Different sport, same two schools once again battling with high stakes on the line-- this Thursday's doubleheader between the Harvard women's softball team (16-18, 9-0 Ivy) and Dartmouth (25-11, 8-2) will determine whether the Crimson will put together its second perfect Ivy season in three years, or be come the fourth women's sports at Harvard this year to have its championship dreams ruined head-to-head against the Big Green.
This has been a banner year for Big Green women's sports, much to the chagrin of Harvard's women's basketball, hockey and field hockey teams.
Dartmouth softball wasn't supposed to be this good this year. Harvard, perennial-power Princeton, and defending champ Cornell were supposed to the teams at the top. The Big Green was coming off of a 2-10, last-place finish. But in this landmark year for Dartmouth sports, it seems like anything can happen.
The Crimson and the Big Green are the only two teams still mathematically alive for the Ivy title.
The Ivy struggles of Cornell (26-15, 3-6) have been a huge surprise. The Big Red got off to a fast 17-4 start in non-conference play, earning the team a the No. 9 spot in the Northeast Region softball rankings.
Then came the Ivy opener against the Crimson. Harvard upended the Big Red at home 1-0 on a solo home run by Deborah Abeles off of Cornell ace Nicole Zitarelli, right before the game was cut short in the sixth due to rain.
Zitarelli hasn't been the same pitcher since then. After posting a 21-3 record last year and an 11-1 record to start the season, since that Harvard loss she has been a dismal 2-7.
Princeton (19-25, 6-6) watched its Ivy season come to an end last weekend with four straight league losses, one pair to Dartmouth and another pair to the Crimson.
This season should have been better for the Tigers. They had high hopes a month ago, with Ivy ERA leader Sarah Peterman returning to start the season.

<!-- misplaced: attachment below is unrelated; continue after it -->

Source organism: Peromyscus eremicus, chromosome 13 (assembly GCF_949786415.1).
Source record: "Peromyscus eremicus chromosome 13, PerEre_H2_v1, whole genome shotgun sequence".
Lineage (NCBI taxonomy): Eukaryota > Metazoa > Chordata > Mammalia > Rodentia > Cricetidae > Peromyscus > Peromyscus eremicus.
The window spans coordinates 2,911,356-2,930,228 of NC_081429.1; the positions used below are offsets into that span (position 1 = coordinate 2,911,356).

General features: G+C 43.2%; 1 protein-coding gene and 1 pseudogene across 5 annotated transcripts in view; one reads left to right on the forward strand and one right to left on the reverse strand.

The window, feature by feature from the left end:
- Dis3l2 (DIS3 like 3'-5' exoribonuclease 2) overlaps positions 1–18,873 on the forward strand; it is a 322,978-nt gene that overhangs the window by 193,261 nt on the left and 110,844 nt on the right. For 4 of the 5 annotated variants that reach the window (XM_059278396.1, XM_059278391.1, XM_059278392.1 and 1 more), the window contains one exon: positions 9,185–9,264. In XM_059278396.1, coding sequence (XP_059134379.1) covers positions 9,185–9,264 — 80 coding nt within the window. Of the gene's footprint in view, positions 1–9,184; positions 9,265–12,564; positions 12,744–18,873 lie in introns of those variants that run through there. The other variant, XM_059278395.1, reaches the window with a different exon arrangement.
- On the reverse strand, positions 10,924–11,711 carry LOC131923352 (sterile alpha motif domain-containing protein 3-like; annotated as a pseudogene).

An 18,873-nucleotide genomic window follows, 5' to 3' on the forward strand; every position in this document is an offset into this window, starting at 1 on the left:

But there is a simple reason why Princeton failed to beat Dartmouth: Big Green freshman hurler Christine Quattrocchi.
Her stats are eye-popping: 17-2 record, 1.10 ERA, 17 complete games and seven shutouts. She has earned three of the five Ivy Pitcher of the Week awards thus far this season.
Her impressive stats may a bit misleading, however. Dartmouth has a non-conference schedule loaded with weak teams -Division 2 schools like UMass-Lowell and Stony Brook -a sharp contrast to the Crimson's non-conference schedule which included 1998 NCAA champion Fresno State.
The rest of Dartmouth's team has formed a solid foundation around the freshman ace. Sophomores Sarah Damon and Kristen King were the No. 2 and No. 3 hitters in the Ivy league last season, and this year they are leading the Big Green in hitting once again.
Harvard has already seen enough of Kristen King this year. In the ECAC women's hockey semifinals this March, she scored the first goal in Dartmouth's 3-2 overtime upset that abruptly ended the Crimson's season.
King is not the only women's hockey player on the softball team - in fact, there are five. Juniors Carrie Sekela and Liz Macri and freshmen Carly Haggard, Lydia Wheatley are the others.
Sekela scored the second goal of that 3-2 Harvard loss, putting in the rebound of a Macri slapshot. Sekela, the Big Green's starting catcher, is the only hockey player besides King that gets a significant amount of playing time. She has suffered from mental lapses during games since the hockey season ended, hitting a paltry .189 in 20 games this season.
Harvard has one women's hockey player on its roster-senior Crystal Springer-starting goaltender by winter and third-baseman by spring.
Although King and Sekela played a crucial role to the disappointing end to her hockey career, the revenge factor plays only a secondary role in Springer's mind.
"Beating them would be nice," Springer said. "But I think of them as two completely separate teams. The fact that Dartmouth is our top competition in the Ivy is the No. 1reason to beat them."
Springer has shown absolutely no ill effects from her delayed entrance to the softball season. She is presently the Crimson's leading hitter, with an average that has flirted with the .500 mark.
"I come into the season so late off of hockey, I feel like I'm playing catchup with the rest of the players," Springer said.
Springer refuses to allow Harvard's recent Ivy success to make her team overconfident on Thursday.
"We haven't won anything yet," Springer notes.
The Harvard-Dartmouth doubleheader will begin at 3:00 Thursday at Soldier's field. With even a split Harvard would clinch the Ivy title.
The Crimson bats have been on fire throughout the Ivy season, outscoring opponents 70-20 in the eight league games since the Cornell win.
Harvard will be more capable of inflating Quattrocchi's 1.20 ERA than any opponent she has faced thus far.
Should Dartmouth sweep, the weekend make-up games against Cornell would then determine the Ivy title. But the Crimson can't let that happen. It's time for Dartmouth women's sports to be dealt a swift reality check.